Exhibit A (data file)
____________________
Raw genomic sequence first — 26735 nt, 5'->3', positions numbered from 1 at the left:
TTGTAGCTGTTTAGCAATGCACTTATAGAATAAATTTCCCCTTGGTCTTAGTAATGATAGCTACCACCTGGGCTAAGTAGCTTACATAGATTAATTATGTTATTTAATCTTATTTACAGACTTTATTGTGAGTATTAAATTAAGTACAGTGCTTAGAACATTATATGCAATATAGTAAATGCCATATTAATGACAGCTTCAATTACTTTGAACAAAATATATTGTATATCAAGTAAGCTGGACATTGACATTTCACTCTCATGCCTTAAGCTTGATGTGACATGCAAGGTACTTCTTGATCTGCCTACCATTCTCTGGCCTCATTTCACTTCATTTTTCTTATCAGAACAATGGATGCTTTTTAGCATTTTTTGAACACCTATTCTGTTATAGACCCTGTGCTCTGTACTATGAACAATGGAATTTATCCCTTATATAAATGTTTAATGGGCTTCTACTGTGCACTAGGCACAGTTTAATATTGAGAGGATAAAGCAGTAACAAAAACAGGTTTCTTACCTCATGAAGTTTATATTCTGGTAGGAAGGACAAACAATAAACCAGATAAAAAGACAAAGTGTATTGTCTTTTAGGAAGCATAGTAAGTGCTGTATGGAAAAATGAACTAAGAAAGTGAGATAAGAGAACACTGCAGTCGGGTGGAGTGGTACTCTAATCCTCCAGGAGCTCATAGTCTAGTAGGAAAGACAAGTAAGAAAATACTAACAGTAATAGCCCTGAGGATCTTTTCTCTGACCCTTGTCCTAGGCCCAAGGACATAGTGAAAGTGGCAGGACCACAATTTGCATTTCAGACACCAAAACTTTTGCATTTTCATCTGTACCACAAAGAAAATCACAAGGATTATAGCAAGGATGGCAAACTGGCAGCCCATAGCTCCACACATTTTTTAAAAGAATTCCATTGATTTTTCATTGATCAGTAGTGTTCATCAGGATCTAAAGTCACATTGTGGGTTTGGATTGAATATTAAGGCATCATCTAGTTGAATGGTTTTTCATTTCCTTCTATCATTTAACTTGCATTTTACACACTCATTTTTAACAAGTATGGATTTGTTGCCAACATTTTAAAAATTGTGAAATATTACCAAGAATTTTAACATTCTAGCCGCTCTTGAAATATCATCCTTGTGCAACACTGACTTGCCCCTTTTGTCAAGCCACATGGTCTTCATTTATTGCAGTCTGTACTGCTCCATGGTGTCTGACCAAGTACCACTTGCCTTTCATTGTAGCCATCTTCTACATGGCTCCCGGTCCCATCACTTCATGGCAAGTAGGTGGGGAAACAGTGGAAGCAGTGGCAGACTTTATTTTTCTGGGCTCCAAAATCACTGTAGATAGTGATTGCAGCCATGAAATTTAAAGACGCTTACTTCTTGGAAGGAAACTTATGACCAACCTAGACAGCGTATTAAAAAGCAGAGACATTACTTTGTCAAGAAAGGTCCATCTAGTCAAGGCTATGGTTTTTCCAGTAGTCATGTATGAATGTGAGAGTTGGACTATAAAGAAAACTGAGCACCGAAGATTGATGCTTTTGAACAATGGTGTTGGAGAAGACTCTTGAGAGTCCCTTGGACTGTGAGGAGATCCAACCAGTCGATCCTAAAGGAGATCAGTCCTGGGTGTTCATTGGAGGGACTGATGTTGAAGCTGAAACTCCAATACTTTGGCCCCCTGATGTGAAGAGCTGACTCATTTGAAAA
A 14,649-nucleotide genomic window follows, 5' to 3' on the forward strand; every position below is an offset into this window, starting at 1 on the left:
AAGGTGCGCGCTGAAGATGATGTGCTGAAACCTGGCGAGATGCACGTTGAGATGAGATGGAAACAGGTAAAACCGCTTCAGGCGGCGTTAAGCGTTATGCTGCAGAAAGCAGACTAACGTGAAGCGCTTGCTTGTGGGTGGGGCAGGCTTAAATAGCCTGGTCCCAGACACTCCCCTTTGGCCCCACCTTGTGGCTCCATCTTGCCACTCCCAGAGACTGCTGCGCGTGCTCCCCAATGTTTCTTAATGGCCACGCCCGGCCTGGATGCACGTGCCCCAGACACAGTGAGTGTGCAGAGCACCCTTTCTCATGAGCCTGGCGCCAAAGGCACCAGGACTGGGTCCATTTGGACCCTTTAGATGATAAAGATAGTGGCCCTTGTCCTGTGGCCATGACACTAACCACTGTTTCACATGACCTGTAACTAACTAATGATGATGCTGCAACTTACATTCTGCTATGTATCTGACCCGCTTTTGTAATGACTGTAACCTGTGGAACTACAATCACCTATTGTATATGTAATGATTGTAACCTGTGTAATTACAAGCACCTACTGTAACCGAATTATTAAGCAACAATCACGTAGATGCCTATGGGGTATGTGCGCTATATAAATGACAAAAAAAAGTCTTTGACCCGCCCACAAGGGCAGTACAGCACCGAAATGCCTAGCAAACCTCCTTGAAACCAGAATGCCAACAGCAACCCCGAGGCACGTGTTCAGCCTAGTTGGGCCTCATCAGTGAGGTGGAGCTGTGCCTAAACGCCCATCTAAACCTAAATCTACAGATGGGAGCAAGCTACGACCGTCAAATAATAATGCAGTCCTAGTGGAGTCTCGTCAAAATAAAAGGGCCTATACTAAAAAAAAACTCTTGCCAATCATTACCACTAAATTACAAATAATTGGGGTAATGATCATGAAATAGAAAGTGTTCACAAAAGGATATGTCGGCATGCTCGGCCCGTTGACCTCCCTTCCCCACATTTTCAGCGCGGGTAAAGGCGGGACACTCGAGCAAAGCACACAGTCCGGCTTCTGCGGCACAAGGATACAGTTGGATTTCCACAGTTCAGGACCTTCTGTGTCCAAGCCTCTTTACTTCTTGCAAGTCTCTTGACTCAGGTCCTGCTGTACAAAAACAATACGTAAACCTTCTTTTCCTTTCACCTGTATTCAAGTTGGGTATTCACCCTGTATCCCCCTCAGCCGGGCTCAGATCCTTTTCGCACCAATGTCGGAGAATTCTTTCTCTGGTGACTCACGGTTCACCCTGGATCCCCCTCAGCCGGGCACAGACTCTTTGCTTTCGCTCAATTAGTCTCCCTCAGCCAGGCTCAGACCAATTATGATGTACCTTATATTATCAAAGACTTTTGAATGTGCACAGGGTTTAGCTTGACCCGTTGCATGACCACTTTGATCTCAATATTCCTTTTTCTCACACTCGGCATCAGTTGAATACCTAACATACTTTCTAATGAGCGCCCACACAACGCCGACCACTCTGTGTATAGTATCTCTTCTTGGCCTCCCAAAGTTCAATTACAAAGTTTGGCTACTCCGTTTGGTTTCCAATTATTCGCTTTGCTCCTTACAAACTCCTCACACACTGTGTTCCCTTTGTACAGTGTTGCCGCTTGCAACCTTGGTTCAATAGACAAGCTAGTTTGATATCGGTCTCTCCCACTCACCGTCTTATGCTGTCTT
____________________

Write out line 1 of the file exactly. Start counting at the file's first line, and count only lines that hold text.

Raw genomic sequence first — 26735 nt, 5'->3', positions numbered from 1 at the left: